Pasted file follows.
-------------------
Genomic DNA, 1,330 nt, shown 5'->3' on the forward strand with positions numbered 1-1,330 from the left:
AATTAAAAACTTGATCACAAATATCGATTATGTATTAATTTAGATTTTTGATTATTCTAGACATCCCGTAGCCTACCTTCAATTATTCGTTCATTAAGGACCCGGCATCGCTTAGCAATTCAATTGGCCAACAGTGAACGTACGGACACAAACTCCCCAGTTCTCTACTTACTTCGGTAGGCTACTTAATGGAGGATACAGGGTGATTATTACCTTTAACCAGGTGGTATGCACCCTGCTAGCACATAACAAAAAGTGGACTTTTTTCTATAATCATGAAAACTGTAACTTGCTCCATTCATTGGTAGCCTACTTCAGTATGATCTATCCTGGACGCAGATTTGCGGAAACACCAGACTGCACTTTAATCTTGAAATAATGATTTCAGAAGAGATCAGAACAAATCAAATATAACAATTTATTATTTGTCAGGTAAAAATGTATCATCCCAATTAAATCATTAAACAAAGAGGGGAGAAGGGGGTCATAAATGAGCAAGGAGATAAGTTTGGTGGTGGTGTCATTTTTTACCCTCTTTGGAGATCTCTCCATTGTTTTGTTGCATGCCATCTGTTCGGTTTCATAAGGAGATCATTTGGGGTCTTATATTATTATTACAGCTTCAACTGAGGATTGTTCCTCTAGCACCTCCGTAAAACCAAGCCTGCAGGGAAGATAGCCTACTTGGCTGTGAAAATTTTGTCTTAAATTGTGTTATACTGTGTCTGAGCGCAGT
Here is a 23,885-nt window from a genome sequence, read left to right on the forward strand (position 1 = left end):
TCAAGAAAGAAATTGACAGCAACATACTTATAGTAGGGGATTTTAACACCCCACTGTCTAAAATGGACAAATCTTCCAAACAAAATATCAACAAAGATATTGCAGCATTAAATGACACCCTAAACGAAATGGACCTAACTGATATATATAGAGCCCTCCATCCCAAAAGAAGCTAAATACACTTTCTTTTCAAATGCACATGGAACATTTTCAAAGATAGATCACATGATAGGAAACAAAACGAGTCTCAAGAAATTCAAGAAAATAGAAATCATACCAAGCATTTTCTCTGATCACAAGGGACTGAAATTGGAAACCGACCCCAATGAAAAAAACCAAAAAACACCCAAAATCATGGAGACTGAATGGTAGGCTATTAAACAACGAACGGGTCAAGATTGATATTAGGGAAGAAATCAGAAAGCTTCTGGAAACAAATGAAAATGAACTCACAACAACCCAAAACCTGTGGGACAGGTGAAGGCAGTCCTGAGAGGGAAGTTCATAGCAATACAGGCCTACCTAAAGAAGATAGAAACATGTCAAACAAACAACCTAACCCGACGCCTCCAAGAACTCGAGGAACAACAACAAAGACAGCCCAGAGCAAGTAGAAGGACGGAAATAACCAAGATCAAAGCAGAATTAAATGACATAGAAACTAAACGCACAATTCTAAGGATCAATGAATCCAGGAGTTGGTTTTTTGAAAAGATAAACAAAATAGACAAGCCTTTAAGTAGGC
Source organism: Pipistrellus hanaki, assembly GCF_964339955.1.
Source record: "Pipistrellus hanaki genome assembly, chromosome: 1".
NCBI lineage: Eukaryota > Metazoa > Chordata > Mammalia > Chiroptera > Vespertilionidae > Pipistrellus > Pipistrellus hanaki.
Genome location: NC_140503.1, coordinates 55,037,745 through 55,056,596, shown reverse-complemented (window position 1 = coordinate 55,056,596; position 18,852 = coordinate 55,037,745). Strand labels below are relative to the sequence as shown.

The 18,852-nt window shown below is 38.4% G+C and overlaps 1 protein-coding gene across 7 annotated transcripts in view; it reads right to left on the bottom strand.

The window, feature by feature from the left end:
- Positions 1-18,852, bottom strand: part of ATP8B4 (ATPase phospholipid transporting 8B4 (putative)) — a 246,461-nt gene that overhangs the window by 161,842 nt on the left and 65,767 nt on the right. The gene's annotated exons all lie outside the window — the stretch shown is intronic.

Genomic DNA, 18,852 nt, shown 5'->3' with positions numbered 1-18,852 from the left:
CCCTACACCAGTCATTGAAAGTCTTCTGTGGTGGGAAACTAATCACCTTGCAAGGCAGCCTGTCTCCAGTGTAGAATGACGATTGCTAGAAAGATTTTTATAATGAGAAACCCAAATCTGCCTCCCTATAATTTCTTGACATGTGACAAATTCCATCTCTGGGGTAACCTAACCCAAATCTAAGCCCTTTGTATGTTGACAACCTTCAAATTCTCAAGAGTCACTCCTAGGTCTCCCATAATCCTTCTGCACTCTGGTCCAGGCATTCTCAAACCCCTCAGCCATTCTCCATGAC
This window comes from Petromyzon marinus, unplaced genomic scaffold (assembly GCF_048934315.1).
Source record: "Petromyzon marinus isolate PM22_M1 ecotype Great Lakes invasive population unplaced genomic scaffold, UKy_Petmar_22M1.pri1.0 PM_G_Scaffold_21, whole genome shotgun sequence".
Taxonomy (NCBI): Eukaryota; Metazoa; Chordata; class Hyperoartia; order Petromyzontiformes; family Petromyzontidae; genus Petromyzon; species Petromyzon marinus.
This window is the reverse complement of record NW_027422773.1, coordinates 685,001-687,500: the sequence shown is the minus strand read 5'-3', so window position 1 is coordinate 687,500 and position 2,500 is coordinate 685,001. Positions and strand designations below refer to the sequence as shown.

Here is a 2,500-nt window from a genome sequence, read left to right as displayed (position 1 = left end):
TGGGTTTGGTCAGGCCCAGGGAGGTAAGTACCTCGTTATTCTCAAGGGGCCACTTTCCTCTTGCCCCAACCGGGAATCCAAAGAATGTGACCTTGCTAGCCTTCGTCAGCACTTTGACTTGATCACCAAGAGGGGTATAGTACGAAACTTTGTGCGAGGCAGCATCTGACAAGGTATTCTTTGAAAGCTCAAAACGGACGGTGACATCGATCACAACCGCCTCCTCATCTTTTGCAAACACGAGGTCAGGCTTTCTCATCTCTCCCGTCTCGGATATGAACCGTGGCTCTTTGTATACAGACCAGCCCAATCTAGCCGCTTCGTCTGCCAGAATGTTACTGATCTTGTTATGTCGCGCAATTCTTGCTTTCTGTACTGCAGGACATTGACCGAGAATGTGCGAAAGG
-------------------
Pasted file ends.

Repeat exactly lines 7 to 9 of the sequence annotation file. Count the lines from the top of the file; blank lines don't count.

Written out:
NCBI lineage: Eukaryota > Metazoa > Chordata > Mammalia > Chiroptera > Vespertilionidae > Pipistrellus > Pipistrellus hanaki.
Genome location: NC_140503.1, coordinates 55,037,745 through 55,056,596, shown reverse-complemented (window position 1 = coordinate 55,056,596; position 18,852 = coordinate 55,037,745). Strand labels below are relative to the sequence as shown.

The 18,852-nt window shown below is 38.4% G+C and overlaps 1 protein-coding gene across 7 annotated transcripts in view; it reads right to left on the bottom strand.